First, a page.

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Restaurant Review - Lady Helen Restaurant @ Mount Juliet

Restaurant Review - Lady Helen Restaurant @ Mount Juliet

Tuesday 02 August 2016

Mount Juliet, to my mind, is the quintessential country house and its Georgian wisteria clad portico and frontage never fail to impress me on arrival. It’s grand in a sense, but it’s not so big or overtly ostentatious as to be intimidating and, although a hotel for many years, it’s never lost the feel of 
still being a home, a rather posh home. It’s a real life Downton experience, where solicitous members of staff look after you, just as they might have in the days when it belonged to the Earls of Carrick and subsequently the McCalmont family. Now owned by Tetrarch Capital, which numbers The Marker, Mount Wolseley and the Powerscourt Hotel amongst its portfolio, the house has had a superb refurbishment and 90 extra bedrooms are being added in the Hunters Yard.
I’ve dined in the beautiful Lady Helen on many occasions and the food was always very good, but not on a seriously competitive culinary scale. However, three or four years ago there was a noticeable drive and ambition emanating from the kitchen, under the baton of then Head Chef Cormac Rowe and Sous Chef Ken Harker, their efforts being acknowledged in 2014 with their first Michelin Star. Rowe departed Mount Juliet last year for the bright lights of Dubai and Ken Harker is now Head Chef.

Returning for the first time since the star, it was clear that
 the Lady Helen was on point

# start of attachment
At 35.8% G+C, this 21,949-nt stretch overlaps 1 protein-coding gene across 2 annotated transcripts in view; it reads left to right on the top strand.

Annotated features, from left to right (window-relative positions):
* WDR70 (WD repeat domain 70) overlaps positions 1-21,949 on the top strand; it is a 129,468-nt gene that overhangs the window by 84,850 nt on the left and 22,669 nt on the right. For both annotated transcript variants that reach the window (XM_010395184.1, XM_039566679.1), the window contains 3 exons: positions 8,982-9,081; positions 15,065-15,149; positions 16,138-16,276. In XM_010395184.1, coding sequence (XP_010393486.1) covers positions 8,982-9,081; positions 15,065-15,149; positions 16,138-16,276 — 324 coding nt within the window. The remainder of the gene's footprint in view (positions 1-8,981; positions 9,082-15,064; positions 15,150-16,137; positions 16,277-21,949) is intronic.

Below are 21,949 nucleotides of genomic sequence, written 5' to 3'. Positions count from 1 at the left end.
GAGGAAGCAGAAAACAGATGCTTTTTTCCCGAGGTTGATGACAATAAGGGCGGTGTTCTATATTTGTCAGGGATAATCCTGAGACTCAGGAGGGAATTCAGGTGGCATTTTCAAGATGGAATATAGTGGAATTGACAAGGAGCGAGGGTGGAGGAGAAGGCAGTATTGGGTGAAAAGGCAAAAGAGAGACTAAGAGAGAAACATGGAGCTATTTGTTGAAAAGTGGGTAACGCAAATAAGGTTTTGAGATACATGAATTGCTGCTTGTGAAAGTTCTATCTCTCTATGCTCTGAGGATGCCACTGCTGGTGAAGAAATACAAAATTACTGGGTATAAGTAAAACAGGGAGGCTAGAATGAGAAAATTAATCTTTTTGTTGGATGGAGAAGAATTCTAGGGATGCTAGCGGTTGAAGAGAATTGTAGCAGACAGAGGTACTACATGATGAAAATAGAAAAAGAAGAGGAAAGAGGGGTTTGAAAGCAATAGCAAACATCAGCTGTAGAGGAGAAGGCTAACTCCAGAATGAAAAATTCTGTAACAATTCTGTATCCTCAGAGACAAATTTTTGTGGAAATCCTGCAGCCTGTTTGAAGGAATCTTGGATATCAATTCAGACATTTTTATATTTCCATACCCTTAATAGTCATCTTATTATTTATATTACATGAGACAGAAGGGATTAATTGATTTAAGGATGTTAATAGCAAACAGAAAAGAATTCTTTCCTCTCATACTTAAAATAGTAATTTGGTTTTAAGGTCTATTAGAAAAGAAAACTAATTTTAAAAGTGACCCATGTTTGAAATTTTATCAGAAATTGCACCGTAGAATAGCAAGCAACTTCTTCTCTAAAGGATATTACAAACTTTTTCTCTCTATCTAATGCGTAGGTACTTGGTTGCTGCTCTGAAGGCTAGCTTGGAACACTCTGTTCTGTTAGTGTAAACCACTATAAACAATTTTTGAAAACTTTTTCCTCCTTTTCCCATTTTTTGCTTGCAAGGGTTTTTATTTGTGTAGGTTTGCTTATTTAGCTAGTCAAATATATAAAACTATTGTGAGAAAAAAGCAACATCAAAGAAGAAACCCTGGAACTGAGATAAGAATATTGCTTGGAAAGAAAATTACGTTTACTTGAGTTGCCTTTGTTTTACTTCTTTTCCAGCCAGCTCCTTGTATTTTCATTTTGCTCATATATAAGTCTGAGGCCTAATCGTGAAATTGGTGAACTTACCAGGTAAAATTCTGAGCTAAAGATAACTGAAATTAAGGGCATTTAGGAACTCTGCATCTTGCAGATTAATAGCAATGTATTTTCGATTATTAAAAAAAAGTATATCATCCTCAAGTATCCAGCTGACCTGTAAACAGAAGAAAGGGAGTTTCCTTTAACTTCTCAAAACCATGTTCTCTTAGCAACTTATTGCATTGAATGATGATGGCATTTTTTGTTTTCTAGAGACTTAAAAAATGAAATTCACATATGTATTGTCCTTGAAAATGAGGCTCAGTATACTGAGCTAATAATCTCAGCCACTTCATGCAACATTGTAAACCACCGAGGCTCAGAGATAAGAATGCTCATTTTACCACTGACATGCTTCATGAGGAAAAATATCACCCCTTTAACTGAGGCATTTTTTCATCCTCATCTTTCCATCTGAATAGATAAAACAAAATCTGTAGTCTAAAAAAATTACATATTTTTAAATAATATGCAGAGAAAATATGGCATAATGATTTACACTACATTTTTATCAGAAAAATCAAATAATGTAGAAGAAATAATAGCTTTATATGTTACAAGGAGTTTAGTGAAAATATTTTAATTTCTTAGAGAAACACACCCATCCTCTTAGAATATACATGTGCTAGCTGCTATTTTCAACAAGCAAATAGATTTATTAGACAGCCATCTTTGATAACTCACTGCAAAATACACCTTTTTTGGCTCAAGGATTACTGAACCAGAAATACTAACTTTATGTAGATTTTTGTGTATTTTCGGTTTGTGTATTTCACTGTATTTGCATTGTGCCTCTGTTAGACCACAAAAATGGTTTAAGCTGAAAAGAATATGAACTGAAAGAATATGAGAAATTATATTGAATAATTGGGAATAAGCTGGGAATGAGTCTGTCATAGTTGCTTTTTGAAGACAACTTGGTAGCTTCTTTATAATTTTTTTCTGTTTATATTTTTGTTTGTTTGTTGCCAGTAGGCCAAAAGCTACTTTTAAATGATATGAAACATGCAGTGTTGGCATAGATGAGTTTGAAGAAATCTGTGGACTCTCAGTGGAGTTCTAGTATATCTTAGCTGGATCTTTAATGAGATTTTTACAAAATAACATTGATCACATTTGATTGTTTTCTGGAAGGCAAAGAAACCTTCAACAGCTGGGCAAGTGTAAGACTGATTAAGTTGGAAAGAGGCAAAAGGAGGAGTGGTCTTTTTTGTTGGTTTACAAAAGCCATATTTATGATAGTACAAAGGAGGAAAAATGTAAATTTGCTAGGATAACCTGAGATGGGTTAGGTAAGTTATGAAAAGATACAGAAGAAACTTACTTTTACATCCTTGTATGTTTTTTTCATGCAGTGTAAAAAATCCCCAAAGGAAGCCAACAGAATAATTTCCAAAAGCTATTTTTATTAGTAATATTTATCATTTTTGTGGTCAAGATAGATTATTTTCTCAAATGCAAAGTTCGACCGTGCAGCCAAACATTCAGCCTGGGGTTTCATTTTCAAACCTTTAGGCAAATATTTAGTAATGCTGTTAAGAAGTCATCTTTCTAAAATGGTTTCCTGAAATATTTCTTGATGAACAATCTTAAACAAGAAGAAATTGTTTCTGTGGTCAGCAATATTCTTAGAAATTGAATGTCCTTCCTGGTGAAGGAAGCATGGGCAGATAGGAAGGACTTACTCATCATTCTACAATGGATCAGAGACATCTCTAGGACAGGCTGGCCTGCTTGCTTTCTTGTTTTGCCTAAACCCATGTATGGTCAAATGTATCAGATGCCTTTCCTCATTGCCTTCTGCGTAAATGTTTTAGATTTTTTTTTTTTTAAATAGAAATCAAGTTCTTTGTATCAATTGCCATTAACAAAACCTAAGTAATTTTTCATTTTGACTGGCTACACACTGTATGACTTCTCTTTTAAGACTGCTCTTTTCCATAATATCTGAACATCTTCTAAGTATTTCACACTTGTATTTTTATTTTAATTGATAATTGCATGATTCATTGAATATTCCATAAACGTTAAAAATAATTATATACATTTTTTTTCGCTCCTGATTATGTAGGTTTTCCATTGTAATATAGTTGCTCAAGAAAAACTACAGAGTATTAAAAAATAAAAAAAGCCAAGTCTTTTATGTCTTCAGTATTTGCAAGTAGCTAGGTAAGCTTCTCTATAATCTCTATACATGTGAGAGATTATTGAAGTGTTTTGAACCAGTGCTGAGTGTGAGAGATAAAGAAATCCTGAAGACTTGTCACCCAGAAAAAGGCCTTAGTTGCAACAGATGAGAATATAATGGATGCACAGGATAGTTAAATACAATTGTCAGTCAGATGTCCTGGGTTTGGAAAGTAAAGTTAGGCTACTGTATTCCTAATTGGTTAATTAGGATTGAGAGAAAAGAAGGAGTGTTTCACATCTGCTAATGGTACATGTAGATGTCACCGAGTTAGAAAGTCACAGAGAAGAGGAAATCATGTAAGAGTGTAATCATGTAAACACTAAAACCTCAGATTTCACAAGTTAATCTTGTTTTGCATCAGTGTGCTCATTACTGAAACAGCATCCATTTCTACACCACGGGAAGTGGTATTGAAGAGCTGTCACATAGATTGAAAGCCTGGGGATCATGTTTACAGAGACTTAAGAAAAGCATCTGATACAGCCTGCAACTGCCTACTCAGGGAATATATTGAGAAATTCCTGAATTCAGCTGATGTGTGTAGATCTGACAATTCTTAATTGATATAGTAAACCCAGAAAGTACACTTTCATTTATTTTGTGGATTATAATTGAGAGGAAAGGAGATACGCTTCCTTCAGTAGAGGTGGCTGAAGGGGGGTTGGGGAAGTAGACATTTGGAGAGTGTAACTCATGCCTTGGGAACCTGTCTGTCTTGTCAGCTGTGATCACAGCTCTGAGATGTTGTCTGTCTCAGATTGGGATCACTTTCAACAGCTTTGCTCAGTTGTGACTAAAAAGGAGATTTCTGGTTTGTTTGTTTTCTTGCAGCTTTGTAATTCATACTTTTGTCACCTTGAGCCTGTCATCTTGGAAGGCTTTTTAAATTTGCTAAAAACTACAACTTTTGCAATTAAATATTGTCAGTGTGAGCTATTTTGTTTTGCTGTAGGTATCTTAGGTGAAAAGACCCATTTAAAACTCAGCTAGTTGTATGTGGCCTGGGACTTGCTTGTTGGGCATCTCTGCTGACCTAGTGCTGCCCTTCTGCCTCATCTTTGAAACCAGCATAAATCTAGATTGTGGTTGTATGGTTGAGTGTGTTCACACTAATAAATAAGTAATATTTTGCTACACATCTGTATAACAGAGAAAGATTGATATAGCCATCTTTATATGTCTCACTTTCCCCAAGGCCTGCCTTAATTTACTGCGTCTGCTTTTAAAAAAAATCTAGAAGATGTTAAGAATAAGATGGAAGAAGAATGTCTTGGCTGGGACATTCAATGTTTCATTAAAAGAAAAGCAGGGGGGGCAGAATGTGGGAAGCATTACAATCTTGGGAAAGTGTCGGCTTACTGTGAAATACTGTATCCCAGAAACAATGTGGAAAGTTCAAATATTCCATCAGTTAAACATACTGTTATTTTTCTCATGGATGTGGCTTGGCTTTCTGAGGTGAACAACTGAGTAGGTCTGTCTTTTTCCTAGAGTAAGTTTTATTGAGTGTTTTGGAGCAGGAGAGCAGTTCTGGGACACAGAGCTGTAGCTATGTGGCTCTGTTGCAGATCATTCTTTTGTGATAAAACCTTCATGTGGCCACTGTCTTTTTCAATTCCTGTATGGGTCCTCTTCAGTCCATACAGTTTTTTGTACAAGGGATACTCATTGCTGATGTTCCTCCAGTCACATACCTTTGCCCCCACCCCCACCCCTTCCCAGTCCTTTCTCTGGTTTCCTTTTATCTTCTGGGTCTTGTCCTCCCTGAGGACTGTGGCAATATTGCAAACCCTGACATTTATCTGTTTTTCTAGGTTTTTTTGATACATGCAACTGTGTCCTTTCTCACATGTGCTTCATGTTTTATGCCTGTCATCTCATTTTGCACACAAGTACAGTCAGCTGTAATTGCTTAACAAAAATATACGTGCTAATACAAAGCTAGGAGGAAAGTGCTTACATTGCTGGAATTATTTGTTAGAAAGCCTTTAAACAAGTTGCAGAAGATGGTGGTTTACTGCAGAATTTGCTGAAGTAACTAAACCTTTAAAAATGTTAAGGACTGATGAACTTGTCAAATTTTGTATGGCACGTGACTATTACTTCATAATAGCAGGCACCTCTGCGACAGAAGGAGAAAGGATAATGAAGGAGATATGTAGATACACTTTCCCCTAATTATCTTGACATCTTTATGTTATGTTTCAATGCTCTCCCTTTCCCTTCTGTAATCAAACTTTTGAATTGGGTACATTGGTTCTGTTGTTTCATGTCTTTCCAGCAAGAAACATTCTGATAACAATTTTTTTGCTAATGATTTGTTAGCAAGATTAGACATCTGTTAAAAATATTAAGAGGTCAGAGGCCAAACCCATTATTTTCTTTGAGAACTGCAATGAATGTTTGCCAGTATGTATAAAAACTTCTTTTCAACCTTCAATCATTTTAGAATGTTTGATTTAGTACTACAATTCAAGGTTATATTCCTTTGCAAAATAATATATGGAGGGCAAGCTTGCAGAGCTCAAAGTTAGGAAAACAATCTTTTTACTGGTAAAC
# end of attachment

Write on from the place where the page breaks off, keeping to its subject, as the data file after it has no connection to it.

on all levels, from service, led 
that evening by Eoin O’Neill, to the food which was exquisite.
 A Signature 7-course Tasting Menu was €75 with wine pairings available at €42 per person, while a 9-course Surprise Tasting at €99 had wine pairings at €58 per person. We chose instead from the Table d’hote, with 2/3-courses at €65/€75, including scallops, veal sweetbreads and quail starters, plus mains of rabbit and langoustine, rose veal, and Challans duck. Mind you, we were so spoiled with little ‘amuses’
and ‘finishers’; it was a tasting experience in itself. A creamy cheese cracker was followed by a sublime sweet and ‘foresty’ textured white onion pannacotta topped with Asian beech mushroom and crispy toasted sourdough cubes. My superb king crab starter, in two elements, had the Alaskan delicacy contrasted with colourful fine fine ribbons, spools and blobs, involving fennel, tomato, yuzu, cucumber and radish, with a yuzu pouring sauce, while a second plate had the crustacean encased in a tomato jellied essence. Foie gras for Brendan was equally beautiful with blobs, quenelles and splashes of apple and almond and a Pedro Ximenez jus. Ace. I followed up with rolls of black sole, gnocchi lozenges, brown butter, caper emulsion and chicken jus, each element meticulously embossed or browned to within a millimeter of the desired shade of perfection. Brendan’s suckling pig, a vision of browns, caramel and cream, had pork belly, charred octopus, soya-apple balls, shitake mushrooms and folds of dark green cabbage leaves. I finished with a vibrant plate of ‘citrus textures’ with all manner of avocado, Champagne, Tokay Essencia and Orange Muscat, by way of foams, sorbets, and ‘lacquered’ pannacottas.

Would we have coffee and petit fours? Of course we would. More heavenly artistic treats by way
of a gold chocolate bar, a pink marshmallow knot, studded nougat, lime jelly, a red macaron...

With a delicious round and fruity Domaine des Lauriers Viognier 2014 (€40) and optional service the bill came to €198 which, at this level of dining, was superb value.

Lady Helen

Mount Juliet,

Co. Kilkenny.

Tel: (056) 777-3000